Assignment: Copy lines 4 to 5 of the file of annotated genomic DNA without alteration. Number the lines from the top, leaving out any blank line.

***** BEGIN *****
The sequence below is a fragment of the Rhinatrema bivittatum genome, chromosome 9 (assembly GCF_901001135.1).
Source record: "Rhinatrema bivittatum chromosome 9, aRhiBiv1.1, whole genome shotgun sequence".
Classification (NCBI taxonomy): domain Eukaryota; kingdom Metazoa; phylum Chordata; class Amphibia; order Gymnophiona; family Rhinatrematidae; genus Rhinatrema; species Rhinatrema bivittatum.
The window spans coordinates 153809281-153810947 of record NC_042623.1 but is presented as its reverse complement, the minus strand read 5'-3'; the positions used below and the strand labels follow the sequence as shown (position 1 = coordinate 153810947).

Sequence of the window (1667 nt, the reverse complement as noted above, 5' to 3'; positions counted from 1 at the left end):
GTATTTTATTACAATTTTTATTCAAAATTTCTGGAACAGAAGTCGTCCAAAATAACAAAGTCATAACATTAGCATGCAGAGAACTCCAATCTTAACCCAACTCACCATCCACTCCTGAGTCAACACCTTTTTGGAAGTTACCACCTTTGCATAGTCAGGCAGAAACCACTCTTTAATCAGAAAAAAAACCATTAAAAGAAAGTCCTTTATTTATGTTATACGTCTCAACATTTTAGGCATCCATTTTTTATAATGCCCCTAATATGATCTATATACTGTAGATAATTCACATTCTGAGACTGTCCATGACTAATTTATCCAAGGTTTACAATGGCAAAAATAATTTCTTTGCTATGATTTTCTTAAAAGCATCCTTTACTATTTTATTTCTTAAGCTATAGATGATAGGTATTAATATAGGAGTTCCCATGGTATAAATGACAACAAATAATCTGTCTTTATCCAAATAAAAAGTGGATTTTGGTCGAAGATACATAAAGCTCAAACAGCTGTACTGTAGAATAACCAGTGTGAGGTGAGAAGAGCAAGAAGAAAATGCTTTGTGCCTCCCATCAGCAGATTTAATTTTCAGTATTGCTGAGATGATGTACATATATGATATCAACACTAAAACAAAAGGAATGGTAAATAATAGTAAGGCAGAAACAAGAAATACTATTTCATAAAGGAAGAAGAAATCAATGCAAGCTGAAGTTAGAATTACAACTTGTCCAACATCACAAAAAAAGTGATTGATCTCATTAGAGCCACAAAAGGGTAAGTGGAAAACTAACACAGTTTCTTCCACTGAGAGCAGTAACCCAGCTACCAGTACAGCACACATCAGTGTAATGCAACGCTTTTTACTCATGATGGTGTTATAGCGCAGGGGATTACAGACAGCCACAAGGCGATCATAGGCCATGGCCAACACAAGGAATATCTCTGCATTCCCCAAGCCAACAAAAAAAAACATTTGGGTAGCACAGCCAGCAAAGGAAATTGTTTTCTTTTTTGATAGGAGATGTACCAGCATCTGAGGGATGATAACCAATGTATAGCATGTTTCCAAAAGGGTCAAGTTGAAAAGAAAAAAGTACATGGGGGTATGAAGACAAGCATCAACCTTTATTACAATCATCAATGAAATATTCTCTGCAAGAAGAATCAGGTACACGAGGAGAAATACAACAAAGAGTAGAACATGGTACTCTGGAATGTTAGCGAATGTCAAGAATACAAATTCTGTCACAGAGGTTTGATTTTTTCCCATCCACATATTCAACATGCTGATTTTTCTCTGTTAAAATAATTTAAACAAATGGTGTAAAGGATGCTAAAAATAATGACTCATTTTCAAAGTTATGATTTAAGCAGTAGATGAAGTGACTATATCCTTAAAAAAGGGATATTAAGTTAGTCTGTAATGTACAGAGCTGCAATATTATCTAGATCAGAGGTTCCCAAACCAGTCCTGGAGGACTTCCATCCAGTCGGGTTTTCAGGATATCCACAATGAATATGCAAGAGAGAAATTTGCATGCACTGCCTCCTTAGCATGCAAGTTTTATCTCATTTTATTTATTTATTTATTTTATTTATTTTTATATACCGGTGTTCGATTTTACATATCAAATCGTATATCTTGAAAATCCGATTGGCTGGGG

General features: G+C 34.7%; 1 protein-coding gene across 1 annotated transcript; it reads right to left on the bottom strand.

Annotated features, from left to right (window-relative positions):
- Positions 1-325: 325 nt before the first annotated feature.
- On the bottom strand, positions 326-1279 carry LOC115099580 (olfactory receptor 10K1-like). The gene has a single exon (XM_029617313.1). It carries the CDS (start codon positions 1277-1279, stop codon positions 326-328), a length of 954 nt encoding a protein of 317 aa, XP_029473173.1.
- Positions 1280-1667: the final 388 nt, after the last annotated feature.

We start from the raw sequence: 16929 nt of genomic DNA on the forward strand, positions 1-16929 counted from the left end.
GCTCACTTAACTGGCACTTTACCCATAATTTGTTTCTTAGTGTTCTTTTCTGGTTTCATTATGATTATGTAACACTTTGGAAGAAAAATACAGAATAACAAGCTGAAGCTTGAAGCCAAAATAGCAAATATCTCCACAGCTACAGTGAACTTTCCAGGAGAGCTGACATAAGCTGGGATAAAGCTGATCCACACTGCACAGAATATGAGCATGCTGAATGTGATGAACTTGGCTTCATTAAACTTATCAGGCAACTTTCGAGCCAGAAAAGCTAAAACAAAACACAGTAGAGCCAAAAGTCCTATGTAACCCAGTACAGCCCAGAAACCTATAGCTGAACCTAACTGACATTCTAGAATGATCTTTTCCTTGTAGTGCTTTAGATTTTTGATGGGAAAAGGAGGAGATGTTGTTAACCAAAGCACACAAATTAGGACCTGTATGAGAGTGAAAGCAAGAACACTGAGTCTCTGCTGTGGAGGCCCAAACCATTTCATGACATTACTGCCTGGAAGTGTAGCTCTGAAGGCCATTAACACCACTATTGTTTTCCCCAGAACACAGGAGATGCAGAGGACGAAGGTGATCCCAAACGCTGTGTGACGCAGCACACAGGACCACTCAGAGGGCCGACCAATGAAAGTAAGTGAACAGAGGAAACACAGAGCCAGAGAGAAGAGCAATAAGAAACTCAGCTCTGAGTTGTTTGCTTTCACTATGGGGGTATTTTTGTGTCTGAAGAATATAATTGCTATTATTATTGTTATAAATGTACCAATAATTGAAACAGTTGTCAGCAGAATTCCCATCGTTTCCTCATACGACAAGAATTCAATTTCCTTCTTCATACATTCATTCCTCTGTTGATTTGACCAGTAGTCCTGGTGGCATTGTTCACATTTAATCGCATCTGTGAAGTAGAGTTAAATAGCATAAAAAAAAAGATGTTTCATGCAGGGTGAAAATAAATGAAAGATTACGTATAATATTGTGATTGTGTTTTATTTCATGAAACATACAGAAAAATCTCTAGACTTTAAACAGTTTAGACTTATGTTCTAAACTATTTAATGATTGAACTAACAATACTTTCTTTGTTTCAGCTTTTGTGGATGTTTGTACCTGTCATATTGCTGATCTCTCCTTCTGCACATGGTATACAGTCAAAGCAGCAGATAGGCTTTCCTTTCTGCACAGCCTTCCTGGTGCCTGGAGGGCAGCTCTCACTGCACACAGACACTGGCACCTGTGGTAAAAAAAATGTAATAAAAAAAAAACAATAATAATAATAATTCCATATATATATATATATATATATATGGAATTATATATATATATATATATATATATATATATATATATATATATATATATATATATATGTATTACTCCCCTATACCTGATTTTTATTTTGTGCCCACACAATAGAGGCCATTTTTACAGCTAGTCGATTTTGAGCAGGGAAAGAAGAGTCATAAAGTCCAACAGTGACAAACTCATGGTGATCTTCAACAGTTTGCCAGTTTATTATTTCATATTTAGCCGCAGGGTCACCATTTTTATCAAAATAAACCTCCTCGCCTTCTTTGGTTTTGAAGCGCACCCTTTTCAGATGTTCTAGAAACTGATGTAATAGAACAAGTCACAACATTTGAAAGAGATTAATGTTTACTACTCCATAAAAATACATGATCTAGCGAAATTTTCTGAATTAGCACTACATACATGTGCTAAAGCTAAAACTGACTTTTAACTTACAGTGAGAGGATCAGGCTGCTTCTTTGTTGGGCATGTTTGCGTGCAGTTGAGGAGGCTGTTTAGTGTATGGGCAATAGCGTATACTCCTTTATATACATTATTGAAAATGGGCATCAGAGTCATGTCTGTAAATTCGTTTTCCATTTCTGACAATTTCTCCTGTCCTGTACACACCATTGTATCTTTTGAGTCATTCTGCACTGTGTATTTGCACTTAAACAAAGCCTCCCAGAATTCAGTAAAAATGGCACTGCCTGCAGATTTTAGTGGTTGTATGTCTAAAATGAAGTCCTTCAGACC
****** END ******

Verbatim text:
The window spans coordinates 153809281-153810947 of record NC_042623.1 but is presented as its reverse complement, the minus strand read 5'-3'; the positions used below and the strand labels follow the sequence as shown (position 1 = coordinate 153810947).

Sequence of the window (1667 nt, the reverse complement as noted above, 5' to 3'; positions counted from 1 at the left end):